I was having Thanksgiving lunch with my friend Jay since neither of us could make it home for the holidays and I was bemoaning the fact that I had to come up with an idea for a column. I didn't want to write about politics and I figured everyone was tired of turkey stories.
Then I looked across the restaurant booth and realized that I would write about Dorothy Parker and her roundtable and about think tanks which I think have something in common. Are you lost already?
Dorothy Parker was this writer who had a series of literary friends and they decided to eat at the Algonquin Hotel in New York City and talk. This roundtable became legend.
Parker was a critic, satirical poet and short story writer. She is probably best remembered for the line: "Men seldom make passes at girls who wear glasses." She was known for her other quips, some pretty pointed.
None of the conversations at the roundtable changed the world, but they made those present better. Think tanks, on the other hand, seek to change the world by spending their time thinking and talking and reasoning.
We are all better and more rounded because of our friends and what they share with us and what we share with them.
Jay is an engineering student at Georgia Tech and an expert on certain things in life like science fiction. He puts up with my long conversations about whether we will ever be able to dissolve people and transport them thousands of miles away. And if we do succeed in taking them apart and putting the molecules back together, is there something unseen that exists in all of us independent of the compilation of molecules that would make us a different person on the other end?
And in our discussion about colonizing the moon, he tells me the hotels have to be underground because of the thousands of small particles constantly bombarding the surface. But we want the hotels above ground because the view would be better and we could charge more for the rooms, I say. You scientists are just going to have to find a way to deal with the bombardment, I say.
I certainly am better for having someone with the patience to put up with my crazy ideas and Socratic method of learning. I don't know if he learns anything from me, but I am certainly learning from our "roundtable" discussions.
This, I think, is what is wrong with the world. It doesn't have enough roundtables or think tanks. It certainly doesn't have enough dreamers. All of the great inventors and scientists certainly were dreamers. They dreamed what could not be and then they set out to make it happen.
Certainly I think that science fiction writers are the same. They see a world apart from the world in which we live. They have the creativity and mind-set to envision something, whether it is robots or transporters. Then later scientists set out to make it reality.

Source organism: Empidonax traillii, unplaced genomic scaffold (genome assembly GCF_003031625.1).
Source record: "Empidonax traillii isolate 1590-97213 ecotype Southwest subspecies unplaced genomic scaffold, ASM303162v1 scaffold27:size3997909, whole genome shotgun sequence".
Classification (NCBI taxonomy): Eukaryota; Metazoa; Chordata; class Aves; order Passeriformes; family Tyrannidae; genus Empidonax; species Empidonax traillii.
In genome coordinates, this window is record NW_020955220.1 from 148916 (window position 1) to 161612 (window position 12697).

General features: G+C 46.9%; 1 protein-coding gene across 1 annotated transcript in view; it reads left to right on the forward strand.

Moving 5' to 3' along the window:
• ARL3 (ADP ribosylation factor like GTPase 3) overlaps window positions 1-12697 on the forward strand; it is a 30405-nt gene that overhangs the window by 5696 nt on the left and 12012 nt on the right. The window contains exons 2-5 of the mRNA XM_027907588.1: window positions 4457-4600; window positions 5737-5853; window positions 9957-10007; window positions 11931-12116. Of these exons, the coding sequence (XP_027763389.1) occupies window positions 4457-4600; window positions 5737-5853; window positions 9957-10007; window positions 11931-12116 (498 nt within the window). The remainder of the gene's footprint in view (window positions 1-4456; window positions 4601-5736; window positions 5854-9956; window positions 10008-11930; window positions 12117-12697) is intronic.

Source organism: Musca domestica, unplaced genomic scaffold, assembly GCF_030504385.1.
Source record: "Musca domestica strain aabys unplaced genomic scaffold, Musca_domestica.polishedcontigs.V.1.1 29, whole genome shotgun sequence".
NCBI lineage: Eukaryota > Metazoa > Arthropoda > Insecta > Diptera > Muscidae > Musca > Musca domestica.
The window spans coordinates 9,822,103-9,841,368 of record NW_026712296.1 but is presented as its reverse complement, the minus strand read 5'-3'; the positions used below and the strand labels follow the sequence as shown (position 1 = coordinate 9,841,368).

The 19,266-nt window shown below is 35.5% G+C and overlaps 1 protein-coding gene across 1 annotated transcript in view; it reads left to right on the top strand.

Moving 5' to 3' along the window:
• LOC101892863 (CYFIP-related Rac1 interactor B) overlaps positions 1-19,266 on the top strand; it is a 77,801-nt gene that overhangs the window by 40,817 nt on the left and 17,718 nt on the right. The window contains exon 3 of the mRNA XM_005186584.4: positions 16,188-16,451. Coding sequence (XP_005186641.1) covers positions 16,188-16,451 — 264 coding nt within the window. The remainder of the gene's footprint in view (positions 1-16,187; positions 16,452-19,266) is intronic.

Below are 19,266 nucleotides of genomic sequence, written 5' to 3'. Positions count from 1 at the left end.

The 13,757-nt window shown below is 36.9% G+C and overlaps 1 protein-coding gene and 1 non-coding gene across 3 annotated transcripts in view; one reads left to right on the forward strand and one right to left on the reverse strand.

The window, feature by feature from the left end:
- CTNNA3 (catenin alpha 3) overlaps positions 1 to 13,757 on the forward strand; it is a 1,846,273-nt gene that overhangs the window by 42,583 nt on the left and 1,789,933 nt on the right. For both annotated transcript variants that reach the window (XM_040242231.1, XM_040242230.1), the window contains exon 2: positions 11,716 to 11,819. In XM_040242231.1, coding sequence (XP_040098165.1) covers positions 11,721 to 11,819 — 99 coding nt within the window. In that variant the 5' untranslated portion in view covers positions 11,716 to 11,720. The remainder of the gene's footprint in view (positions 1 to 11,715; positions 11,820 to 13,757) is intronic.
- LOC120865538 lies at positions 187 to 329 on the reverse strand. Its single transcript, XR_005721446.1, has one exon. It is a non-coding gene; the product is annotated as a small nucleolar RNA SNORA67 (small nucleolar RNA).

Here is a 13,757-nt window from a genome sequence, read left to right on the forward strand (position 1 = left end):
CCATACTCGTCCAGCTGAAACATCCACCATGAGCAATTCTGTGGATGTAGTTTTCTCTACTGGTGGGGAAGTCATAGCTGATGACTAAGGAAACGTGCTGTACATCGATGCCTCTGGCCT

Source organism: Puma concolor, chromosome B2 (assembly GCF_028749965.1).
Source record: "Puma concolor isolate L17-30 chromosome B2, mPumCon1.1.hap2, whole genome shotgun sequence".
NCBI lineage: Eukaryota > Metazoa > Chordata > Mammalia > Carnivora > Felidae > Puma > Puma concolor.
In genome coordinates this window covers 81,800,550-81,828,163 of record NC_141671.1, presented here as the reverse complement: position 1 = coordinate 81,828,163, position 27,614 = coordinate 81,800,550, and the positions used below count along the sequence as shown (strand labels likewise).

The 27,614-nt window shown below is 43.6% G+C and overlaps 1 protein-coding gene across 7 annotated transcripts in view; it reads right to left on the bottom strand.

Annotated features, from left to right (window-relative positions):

I once interviewed the creator of color television (his method was the one used by NASA while another was used for home use.) He talked a lot about the food of science fiction, about how we would one day shop at home and cameras would roam the aisles, pausing while we looked at the items. Then everything would be brought to our homes. He was partly right. The hordes of credit card-laden shoppers clutching the sale pages of today's paper would prove him partly wrong. But the millions of people ordering from ebay and Amazon.com and thinkgeek.com (one of Jay's favorite sites) would prove him partly right.
My point is that we have got to not be afraid to dream. Even if it takes a "roundtable" of dreamers, we must make room for this needed concept. Never accept what you see. Dream of something better.
Secondly, the process of making our laws has become dated also. It doesn't work very well. We need to employ this same concept. Around the table are the Senate and House leaders and the medical officials and the patient all deciding how to fix the nation's health care problems. What makes this concept harder to implement is that you need people like Jay willing to put up with stupid questions and people like me willing to ask stupid questions that are earnestly asked.
The television show Dinner for Five is the modern day version of Dorothy Parker. The interplay of bright, creative people makes for an entertaining hour. There are no monologues. Each brings to the table, each takes away from the table. Life is A banquet. But you've got to be willing to eat.
Bob Paslay is assistant managing editor of the News Daily and Daily Herald. He can be reached at (770) 478-5753 Ext. 257 or at firstname.lastname@example.org.